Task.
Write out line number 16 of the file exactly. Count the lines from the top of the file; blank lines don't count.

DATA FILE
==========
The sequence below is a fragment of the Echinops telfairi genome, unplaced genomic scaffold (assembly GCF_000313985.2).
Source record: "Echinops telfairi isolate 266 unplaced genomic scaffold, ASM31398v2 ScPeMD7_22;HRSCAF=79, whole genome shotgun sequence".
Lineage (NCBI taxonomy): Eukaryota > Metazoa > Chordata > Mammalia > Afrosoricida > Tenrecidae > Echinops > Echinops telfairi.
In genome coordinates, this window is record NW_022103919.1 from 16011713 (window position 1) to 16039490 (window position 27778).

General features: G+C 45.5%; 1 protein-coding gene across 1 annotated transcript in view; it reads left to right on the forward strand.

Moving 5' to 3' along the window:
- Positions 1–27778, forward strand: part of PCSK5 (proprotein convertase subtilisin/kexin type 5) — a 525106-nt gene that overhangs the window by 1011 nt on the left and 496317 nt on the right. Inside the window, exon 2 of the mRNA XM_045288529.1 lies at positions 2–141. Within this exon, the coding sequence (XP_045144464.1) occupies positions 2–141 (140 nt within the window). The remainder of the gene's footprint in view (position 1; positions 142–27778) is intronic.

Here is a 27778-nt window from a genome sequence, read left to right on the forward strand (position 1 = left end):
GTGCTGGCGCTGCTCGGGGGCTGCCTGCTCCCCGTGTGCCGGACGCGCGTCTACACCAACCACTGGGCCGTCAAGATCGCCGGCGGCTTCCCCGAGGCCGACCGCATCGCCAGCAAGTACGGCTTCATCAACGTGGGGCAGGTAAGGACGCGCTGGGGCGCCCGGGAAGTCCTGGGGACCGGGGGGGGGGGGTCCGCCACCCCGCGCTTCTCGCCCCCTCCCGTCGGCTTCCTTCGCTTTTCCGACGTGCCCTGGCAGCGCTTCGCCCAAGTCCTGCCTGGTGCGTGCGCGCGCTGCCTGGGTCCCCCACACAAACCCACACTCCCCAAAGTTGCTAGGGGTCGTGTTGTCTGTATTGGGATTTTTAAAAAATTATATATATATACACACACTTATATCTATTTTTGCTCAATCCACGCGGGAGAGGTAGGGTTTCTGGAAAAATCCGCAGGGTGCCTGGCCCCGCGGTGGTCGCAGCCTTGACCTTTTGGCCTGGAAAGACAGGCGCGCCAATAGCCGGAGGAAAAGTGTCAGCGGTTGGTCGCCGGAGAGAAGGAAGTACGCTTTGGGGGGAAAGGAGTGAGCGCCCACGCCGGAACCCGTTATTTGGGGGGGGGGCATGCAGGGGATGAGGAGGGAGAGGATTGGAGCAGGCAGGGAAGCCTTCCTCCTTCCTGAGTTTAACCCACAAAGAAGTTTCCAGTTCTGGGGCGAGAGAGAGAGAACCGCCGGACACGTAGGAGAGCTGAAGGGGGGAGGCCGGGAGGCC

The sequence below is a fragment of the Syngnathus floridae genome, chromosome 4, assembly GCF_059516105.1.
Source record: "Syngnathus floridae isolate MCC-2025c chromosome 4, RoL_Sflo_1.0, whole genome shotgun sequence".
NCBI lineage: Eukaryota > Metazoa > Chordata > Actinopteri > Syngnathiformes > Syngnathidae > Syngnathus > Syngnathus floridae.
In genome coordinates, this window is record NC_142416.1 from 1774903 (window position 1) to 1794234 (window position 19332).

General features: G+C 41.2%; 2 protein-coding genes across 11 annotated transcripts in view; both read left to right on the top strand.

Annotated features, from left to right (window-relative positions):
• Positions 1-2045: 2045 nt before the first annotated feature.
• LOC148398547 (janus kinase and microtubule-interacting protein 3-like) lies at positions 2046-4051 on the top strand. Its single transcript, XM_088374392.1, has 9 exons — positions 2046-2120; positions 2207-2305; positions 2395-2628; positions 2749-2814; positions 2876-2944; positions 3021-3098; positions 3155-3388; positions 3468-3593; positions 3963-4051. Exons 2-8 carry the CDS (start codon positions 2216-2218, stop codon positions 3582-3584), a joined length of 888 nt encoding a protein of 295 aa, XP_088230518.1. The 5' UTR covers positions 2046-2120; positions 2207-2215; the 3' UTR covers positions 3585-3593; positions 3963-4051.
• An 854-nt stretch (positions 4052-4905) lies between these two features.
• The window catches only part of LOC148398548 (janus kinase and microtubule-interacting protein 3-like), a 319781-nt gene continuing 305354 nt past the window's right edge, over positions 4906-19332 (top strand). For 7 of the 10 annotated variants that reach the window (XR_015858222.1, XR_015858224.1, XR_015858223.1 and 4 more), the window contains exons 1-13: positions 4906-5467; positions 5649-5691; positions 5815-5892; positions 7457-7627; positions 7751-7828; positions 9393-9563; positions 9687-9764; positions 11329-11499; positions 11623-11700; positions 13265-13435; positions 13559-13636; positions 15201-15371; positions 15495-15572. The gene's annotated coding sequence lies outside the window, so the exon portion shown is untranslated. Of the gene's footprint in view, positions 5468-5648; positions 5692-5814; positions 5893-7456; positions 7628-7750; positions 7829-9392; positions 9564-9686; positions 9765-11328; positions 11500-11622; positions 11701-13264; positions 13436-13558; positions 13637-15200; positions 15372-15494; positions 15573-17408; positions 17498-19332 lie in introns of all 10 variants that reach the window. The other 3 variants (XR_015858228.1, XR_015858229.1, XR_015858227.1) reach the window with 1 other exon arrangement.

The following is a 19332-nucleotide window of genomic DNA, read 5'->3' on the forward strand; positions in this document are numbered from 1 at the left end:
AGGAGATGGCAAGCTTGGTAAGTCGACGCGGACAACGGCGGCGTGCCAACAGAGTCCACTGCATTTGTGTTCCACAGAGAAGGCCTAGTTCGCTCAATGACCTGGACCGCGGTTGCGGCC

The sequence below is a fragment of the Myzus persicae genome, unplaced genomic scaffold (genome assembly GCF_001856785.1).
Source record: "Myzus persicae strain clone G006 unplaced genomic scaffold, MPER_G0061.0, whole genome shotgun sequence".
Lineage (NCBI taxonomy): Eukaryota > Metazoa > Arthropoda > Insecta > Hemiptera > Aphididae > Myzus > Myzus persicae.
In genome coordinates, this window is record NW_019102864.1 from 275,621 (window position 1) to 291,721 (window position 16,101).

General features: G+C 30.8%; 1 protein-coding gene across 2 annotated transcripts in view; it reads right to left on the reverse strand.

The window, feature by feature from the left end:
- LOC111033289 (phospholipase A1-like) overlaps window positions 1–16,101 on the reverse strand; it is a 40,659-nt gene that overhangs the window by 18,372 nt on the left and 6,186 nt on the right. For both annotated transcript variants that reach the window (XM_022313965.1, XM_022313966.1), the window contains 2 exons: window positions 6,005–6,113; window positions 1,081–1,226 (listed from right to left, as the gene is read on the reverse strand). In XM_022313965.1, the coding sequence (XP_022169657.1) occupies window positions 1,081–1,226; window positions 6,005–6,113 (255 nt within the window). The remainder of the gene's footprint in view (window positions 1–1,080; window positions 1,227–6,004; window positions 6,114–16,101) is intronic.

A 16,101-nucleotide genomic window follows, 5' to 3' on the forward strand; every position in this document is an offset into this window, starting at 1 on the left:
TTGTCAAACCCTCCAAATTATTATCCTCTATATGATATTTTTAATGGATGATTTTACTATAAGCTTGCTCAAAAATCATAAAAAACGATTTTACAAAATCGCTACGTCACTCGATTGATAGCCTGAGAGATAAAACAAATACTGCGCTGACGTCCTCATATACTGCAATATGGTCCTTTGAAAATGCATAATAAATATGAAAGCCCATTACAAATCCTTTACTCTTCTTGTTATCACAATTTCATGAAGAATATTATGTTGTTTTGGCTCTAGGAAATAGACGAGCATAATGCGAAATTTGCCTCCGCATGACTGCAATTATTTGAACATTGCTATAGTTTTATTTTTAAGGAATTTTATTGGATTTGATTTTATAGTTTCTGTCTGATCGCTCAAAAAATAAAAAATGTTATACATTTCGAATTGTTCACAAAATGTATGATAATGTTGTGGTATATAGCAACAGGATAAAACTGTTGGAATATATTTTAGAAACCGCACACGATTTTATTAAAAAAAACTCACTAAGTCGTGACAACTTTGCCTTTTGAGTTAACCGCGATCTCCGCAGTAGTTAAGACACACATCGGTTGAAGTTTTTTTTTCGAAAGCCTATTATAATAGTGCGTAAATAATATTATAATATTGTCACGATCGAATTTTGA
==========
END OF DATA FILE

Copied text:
• Positions 1-2045: 2045 nt before the first annotated feature.